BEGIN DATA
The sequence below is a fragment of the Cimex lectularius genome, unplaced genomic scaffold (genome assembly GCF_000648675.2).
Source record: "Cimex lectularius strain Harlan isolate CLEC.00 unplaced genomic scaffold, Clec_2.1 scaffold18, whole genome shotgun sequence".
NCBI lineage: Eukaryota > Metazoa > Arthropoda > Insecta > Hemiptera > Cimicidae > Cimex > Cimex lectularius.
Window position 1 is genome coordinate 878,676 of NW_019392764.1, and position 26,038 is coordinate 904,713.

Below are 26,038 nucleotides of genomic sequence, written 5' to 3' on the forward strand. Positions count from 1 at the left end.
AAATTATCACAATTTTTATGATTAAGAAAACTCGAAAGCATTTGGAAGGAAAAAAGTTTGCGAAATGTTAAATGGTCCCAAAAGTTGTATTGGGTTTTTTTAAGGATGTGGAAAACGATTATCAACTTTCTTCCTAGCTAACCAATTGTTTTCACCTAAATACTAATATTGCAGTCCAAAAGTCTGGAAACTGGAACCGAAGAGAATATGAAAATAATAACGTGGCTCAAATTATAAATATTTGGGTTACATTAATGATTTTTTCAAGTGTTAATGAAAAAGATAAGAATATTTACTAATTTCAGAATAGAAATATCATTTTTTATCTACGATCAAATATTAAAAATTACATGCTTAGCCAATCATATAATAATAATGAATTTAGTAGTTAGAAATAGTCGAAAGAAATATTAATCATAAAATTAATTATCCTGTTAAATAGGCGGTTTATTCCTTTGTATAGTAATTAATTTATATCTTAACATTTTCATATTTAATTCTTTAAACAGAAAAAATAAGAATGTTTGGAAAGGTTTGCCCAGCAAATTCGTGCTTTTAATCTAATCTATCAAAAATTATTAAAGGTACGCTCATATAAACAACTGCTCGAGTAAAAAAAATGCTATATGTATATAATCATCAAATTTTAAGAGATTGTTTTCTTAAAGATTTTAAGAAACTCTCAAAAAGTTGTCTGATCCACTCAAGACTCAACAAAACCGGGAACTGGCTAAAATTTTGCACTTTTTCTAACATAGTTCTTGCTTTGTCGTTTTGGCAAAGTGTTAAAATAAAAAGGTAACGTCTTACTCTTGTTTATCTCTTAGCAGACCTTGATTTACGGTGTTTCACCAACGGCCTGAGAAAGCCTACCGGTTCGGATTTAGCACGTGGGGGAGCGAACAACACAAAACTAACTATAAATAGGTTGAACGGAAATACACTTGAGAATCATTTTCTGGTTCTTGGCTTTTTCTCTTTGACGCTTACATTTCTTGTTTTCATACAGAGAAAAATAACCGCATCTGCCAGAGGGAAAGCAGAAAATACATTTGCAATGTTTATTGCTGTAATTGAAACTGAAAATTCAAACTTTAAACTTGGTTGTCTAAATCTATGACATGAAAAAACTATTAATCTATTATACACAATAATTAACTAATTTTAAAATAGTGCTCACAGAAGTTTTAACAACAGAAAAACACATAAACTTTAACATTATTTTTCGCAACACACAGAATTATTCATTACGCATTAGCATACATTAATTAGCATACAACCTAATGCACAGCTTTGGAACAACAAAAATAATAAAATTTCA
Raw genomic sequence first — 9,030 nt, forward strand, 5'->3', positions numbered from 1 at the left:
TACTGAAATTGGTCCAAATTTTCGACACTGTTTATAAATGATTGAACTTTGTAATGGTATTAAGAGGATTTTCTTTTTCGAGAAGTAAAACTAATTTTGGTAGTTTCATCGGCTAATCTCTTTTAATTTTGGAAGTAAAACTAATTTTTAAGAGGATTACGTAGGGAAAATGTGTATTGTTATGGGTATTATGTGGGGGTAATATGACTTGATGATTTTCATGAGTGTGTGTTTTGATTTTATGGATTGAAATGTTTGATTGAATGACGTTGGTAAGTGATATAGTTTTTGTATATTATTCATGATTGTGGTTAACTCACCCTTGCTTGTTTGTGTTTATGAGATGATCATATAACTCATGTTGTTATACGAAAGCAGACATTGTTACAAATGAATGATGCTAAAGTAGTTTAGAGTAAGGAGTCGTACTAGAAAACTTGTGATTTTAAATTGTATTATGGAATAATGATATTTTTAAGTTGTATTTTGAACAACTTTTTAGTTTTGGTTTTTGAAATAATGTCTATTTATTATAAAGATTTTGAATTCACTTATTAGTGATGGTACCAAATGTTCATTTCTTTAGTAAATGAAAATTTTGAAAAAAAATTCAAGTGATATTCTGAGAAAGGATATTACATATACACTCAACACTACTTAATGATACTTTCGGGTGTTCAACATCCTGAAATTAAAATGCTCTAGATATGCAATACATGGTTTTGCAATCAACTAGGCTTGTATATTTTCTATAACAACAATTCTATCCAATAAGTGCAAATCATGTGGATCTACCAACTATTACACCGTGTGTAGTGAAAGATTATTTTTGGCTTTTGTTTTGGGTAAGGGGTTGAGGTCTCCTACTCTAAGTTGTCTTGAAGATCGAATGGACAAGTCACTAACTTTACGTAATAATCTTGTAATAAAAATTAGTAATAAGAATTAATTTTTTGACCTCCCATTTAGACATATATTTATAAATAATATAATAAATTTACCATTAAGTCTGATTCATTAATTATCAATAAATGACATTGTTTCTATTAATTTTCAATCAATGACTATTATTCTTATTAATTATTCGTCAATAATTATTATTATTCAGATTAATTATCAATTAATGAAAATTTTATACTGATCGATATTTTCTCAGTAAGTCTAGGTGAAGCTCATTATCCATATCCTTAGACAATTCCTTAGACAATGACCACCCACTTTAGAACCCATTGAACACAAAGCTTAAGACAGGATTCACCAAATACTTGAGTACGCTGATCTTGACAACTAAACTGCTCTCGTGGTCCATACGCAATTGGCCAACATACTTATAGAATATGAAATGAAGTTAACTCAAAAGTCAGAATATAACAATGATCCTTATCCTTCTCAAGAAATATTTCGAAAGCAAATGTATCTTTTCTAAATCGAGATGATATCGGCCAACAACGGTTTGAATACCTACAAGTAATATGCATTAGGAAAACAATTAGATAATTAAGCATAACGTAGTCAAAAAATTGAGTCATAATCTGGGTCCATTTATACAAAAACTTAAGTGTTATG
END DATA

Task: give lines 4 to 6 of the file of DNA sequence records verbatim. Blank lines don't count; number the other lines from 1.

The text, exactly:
Window position 1 is genome coordinate 878,676 of NW_019392764.1, and position 26,038 is coordinate 904,713.

Below are 26,038 nucleotides of genomic sequence, written 5' to 3' on the forward strand. Positions count from 1 at the left end.
AAATTATCACAATTTTTATGATTAAGAAAACTCGAAAGCATTTGGAAGGAAAAAAGTTTGCGAAATGTTAAATGGTCCCAAAAGTTGTATTGGGTTTTTTTAAGGATGTGGAAAACGATTATCAACTTTCTTCCTAGCTAACCAATTGTTTTCACCTAAATACTAATATTGCAGTCCAAAAGTCTGGAAACTGGAACCGAAGAGAATATGAAAATAATAACGTGGCTCAAATTATAAATATTTGGGTTACATTAATGATTTTTTCAAGTGTTAATGAAAAAGATAAGAATATTTACTAATTTCAGAATAGAAATATCATTTTTTATCTACGATCAAATATTAAAAATTACATGCTTAGCCAATCATATAATAATAATGAATTTAGTAGTTAGAAATAGTCGAAAGAAATATTAATCATAAAATTAATTATCCTGTTAAATAGGCGGTTTATTCCTTTGTATAGTAATTAATTTATATCTTAACATTTTCATATTTAATTCTTTAAACAGAAAAAATAAGAATGTTTGGAAAGGTTTGCCCAGCAAATTCGTGCTTTTAATCTAATCTATCAAAAATTATTAAAGGTACGCTCATATAAACAACTGCTCGAGTAAAAAAAATGCTATATGTATATAATCATCAAATTTTAAGAGATTGTTTTCTTAAAGATTTTAAGAAACTCTCAAAAAGTTGTCTGATCCACTCAAGACTCAACAAAACCGGGAACTGGCTAAAATTTTGCACTTTTTCTAACATAGTTCTTGCTTTGTCGTTTTGGCAAAGTGTTAAAATAAAAAGGTAACGTCTTACTCTTGTTTATCTCTTAGCAGACCTTGATTTACGGTGTTTCACCAACGGCCTGAGAAAGCCTACCGGTTCGGATTTAGCACGTGGGGGAGCGAACAACACAAAACTAACTATAAATAGGTTGAACGGAAATACACTTGAGAATCATTTTCTGGTTCTTGGCTTTTTCTCTTTGACGCTTACATTTCTTGTTTTCATACAGAGAAAAATAACCGCATCTGCCAGAGGGAAAGCAGAAAATACATTTGCAATGTTTATTGCTGTAATTGAAACTGAAAATTCAAACTTTAAACTTGGTTGTCTAAATCTATGACATGAAAAAACTATTAATCTATTATACACAATAATTAACTAATTTTAAAATAGTGCTCACAGAAGTTTTAACAACAGAAAAACACATAAACTTTAACATTATTTTTCGCAACACACAGAATTATTCATTACGCATTAGCATACATTAATTAGCATACAACCTAATGCACAGCTTTGGAACAACAAAAATAATAAAATTTCA